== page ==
England v India: Cheteshwar Pujara & Virat Kohli repel hosts at Headingley

Third LV= Insurance test, Emerald Headingley (day 3 of 5) India 78 (Anderson 3-6) & 215-2(Pujara 91%, Rohit 59) England 432 (Root 121) India trailing by 139 runs Scorecard
India's stubborn resistance on Day Three at Headingley to England's bid for victory in the third Test against England was met with resistance.

India needed 354 to allow England to bat again. They were bowled out for just 78 in the first innings and then worked to 215-2.

They were led by Cheteshwar Pujara, a stoic 91 not lost, while Rohit Sharma made an elegant 59.

Captain Virat Kohli looked good after their second-wicket stand at 82 was over.

England lost their last two wickets, scoring nine runs, to be outed for 432. They bowled well, but without any rewards.

Craig Overton and Ollie Robinson were especially impressive on an unresponsive pitch. They claimed a wicket each.

England is not in danger of losing another Headingley victory, but they are trying to win the series at 1-1.

There are no thoughts of another Headingley miracle.

This historic ground has seen England win some remarkable victories, including Ben Stokes in 2019 and Ian Botham 1981. However, it has also suffered from some surprising defeats. Both Sri Lanka in 2014, and West Indies 2017 won from very hopeless positions.

It is still a strange idea that India will join those ranks, especially considering the fact that no other team has ever overcome such a huge first-innings deficit in order to win a Test.

The fight they showed - in stark contrast to Wednesday's soft batting - has added intrigue to a weekend without any play.

Although Friday's action was slower than that of the previous two days, it was still fascinating. Rarely did it feel that the India batsmen were in control of England's threat.

There were some other bizarre moments. There were also some bizarre moments. A plane flew overhead with a banner that said 'Sack the ECB, save Test cricket'. Meanwhile, pitch invader 'Jarvo' made an encore idiotic entry onto the field. This time he padded up.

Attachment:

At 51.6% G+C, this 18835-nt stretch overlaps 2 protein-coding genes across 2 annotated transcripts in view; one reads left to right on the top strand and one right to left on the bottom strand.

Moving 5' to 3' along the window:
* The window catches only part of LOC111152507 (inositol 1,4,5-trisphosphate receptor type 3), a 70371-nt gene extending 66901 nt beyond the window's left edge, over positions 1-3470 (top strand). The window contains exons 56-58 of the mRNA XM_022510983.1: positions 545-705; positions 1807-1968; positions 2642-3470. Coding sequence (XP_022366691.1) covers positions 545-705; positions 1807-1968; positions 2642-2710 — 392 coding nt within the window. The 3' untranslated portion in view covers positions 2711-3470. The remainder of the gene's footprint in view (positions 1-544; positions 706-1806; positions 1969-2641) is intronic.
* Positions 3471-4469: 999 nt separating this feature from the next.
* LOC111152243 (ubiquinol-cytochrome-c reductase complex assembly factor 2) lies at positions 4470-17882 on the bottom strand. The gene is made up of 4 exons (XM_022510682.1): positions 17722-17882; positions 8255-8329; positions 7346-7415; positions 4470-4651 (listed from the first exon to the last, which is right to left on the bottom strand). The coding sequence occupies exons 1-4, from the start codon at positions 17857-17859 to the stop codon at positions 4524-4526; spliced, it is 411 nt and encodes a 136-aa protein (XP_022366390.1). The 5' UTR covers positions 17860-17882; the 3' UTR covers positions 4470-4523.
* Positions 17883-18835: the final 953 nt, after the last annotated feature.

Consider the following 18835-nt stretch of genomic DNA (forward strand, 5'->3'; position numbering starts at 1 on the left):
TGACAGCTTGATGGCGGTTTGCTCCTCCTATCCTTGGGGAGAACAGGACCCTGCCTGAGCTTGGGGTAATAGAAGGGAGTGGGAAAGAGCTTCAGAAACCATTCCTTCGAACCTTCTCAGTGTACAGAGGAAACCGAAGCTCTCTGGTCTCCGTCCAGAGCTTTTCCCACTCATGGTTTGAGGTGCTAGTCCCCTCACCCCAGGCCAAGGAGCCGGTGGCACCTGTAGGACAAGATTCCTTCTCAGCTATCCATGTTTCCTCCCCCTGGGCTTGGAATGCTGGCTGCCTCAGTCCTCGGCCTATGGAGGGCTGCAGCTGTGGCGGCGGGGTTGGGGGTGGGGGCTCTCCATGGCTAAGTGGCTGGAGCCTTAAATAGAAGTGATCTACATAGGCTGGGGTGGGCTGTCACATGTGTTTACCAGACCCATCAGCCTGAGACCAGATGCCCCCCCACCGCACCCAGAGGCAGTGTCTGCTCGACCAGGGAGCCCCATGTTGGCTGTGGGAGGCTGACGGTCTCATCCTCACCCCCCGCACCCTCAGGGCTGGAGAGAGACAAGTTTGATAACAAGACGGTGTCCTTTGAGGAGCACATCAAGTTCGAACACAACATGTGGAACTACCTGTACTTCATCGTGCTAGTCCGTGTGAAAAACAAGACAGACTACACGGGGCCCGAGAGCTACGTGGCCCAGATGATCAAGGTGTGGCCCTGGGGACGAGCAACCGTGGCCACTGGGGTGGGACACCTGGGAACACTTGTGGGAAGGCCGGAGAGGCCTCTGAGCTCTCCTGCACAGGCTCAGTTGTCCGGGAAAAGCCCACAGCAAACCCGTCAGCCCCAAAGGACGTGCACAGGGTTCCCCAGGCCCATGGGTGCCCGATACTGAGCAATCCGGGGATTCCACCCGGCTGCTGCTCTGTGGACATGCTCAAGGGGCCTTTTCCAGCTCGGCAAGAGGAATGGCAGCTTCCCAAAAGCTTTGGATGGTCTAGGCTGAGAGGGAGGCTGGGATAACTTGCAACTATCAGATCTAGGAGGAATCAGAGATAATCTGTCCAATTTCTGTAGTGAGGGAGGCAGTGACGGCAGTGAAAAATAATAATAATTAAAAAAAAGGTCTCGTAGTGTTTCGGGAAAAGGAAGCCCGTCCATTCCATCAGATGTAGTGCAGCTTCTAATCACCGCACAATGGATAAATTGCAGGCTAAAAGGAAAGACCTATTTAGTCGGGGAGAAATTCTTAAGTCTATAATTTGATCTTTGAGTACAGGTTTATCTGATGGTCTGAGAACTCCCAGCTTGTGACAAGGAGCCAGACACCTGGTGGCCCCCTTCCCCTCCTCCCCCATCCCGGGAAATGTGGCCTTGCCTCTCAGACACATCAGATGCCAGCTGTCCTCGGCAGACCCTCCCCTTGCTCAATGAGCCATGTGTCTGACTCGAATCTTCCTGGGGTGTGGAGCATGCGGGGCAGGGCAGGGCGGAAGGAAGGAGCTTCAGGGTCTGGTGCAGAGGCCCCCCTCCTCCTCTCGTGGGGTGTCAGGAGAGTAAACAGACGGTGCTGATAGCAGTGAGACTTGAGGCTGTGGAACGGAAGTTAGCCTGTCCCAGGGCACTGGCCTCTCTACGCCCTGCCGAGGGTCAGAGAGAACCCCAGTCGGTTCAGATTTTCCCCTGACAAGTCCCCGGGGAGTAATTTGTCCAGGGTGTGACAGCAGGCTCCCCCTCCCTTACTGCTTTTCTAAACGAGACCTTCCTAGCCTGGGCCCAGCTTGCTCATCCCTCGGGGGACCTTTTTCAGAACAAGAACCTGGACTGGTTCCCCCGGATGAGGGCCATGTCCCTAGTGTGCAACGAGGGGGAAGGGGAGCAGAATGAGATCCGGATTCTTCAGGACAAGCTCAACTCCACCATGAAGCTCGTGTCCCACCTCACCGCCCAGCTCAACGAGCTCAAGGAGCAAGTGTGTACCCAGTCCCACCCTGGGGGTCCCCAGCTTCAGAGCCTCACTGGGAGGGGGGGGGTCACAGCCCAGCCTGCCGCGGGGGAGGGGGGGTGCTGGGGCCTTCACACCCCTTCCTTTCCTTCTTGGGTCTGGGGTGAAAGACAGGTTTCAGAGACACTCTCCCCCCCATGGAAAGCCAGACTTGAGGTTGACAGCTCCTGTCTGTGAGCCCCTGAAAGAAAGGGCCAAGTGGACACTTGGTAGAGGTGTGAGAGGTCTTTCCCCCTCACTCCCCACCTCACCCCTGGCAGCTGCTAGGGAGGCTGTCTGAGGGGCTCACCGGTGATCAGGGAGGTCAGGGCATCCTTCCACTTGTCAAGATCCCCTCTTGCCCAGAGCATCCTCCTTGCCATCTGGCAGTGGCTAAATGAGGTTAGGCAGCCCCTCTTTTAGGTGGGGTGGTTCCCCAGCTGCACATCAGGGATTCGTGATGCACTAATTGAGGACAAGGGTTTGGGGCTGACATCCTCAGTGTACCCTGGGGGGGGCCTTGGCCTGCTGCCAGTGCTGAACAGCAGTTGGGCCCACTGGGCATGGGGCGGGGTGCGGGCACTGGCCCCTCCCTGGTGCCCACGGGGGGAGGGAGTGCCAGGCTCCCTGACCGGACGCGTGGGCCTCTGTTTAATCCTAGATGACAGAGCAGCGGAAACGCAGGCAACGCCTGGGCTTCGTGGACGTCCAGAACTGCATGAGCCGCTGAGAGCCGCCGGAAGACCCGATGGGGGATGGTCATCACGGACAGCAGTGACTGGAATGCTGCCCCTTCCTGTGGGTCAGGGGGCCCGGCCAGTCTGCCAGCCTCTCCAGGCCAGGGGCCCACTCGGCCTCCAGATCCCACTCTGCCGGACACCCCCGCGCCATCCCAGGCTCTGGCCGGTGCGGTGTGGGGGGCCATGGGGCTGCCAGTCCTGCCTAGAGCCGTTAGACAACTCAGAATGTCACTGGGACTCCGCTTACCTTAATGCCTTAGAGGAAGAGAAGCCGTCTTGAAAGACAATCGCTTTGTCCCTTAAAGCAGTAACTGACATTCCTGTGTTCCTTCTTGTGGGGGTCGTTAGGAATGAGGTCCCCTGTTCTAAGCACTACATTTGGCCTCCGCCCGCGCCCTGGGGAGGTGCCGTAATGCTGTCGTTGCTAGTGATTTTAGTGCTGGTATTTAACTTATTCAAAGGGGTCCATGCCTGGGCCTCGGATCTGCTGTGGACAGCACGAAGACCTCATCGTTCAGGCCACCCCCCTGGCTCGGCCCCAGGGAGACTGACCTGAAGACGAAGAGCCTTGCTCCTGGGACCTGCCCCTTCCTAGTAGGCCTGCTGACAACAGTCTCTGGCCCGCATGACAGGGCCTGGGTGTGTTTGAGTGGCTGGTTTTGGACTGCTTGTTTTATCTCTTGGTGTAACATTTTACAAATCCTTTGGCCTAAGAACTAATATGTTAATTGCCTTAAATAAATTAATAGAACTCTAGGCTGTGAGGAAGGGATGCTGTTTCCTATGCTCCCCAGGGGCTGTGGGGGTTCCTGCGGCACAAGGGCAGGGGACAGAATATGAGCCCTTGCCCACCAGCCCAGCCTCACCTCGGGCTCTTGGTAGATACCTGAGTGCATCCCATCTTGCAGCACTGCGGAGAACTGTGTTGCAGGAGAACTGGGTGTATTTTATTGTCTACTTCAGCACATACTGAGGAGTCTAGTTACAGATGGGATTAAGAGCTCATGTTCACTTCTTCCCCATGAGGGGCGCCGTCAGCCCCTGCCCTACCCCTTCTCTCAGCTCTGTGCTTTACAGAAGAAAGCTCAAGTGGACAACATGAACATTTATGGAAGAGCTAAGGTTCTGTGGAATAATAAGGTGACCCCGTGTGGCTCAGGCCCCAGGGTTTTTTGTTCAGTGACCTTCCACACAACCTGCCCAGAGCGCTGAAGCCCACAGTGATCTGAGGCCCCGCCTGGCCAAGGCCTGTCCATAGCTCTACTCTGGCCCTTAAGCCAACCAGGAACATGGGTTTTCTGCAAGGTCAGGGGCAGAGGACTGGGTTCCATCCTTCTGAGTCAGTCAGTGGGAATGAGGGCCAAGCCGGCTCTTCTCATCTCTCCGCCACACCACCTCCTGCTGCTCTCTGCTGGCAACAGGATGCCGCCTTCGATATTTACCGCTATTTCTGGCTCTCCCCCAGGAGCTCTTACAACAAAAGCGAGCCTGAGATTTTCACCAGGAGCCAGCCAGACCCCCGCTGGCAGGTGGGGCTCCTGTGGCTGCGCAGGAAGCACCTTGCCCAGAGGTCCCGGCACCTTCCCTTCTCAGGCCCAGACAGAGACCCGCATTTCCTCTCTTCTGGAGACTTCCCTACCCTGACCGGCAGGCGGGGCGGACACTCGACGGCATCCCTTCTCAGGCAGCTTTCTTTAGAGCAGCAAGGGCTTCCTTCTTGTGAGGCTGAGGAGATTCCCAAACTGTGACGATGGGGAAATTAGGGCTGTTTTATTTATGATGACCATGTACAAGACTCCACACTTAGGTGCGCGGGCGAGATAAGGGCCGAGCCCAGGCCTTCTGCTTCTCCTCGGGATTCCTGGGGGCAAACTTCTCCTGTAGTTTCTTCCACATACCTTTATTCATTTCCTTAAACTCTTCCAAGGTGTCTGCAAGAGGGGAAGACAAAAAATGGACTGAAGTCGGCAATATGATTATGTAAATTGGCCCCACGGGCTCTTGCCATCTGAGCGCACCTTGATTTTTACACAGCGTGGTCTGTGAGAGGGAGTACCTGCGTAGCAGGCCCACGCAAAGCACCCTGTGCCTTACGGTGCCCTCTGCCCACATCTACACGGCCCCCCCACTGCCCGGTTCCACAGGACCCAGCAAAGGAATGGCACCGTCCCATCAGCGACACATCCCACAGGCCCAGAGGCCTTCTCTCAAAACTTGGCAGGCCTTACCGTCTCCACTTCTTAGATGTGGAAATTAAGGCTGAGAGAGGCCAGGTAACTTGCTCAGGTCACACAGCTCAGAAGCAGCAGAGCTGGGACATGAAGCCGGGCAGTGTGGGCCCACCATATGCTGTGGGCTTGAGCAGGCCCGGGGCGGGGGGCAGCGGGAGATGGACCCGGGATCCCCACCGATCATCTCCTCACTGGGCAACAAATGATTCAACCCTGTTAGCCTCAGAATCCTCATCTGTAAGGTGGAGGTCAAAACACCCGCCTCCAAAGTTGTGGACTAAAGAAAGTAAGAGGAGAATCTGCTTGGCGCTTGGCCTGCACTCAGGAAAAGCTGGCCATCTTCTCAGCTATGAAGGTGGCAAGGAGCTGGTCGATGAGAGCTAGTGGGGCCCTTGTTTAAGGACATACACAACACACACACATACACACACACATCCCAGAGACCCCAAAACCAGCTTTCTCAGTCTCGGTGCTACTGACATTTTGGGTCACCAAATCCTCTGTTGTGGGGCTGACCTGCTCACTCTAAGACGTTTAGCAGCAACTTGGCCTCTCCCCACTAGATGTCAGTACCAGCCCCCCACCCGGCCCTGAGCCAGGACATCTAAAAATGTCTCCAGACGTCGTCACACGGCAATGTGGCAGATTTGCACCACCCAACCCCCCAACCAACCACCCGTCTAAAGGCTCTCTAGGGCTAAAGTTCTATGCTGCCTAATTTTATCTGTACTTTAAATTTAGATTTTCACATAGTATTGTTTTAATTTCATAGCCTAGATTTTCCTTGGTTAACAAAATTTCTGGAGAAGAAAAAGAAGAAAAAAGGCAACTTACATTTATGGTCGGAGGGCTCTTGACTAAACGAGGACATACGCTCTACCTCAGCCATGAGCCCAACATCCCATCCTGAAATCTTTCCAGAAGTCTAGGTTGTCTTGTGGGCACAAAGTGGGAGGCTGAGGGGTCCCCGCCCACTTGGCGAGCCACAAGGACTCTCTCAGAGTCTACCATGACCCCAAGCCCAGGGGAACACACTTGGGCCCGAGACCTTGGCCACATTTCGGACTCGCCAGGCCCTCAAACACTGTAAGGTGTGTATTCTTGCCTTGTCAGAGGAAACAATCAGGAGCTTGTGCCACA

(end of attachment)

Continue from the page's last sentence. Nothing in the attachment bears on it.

England had to bowl their spinners late in the gloom to allow India to score more. Play was then called off four runs early by Joe Root, who wanted his pace bowlers take the new ball.

Pujara leads India resistance

Pujara had played 12 Test innings and not scored a Test century, but he made 45 on Day 4 of the second Test to set the stage for India's stunning win.

He was here, as Yorkshire's overseas cricket player, and he epitomized India's approach: patient, determined, and watchful. This is where he scored his highest Test score since January 2019.

Pujara arrived shortly after KL Rahul had been taken by Jonny Bairstow of Overton one-handed at the second slip. He left with good judgement and scored sweet tucks in the middle-wicket.

Rohit had some great drives but Robinson could have won lbw on 39 if England hadn't delayed the review. Root had already called for it and the 15 seconds had expired.

Rohit was playing against one from Robinson when the review failed to save him. The ball was clipping his leg stump.

Kohli is not able to score a half-century in eight innings or a hundred in 18 innings, but he looked uneasy in 99th wicket.

England is forced to work hard

England could not have expected the third day of the series to be as one-sided. However, they put in a lot of effort and did not get the wickets that they wanted. The home team was able to get past the outside edge time and again.

Overton was the pick among the bowlers. He delivered a 10-over spell either way, which was rewarded with the wicket of Rahul.

Sam Curran was the only disappointment. Root only used him for one of the 37 first overs. And when Root gave him a longer spell, it was costly.

Moeen Ali's off spin was easily overlooked in the cloudy conditions. Root was forced to bowl 12 overs together at the end.

Root was able to get one to tear through Kohli at one point. This suggests that spin could become a factor on Saturday or Sunday.

England will benefit from the availability of a second ball when play resumes.

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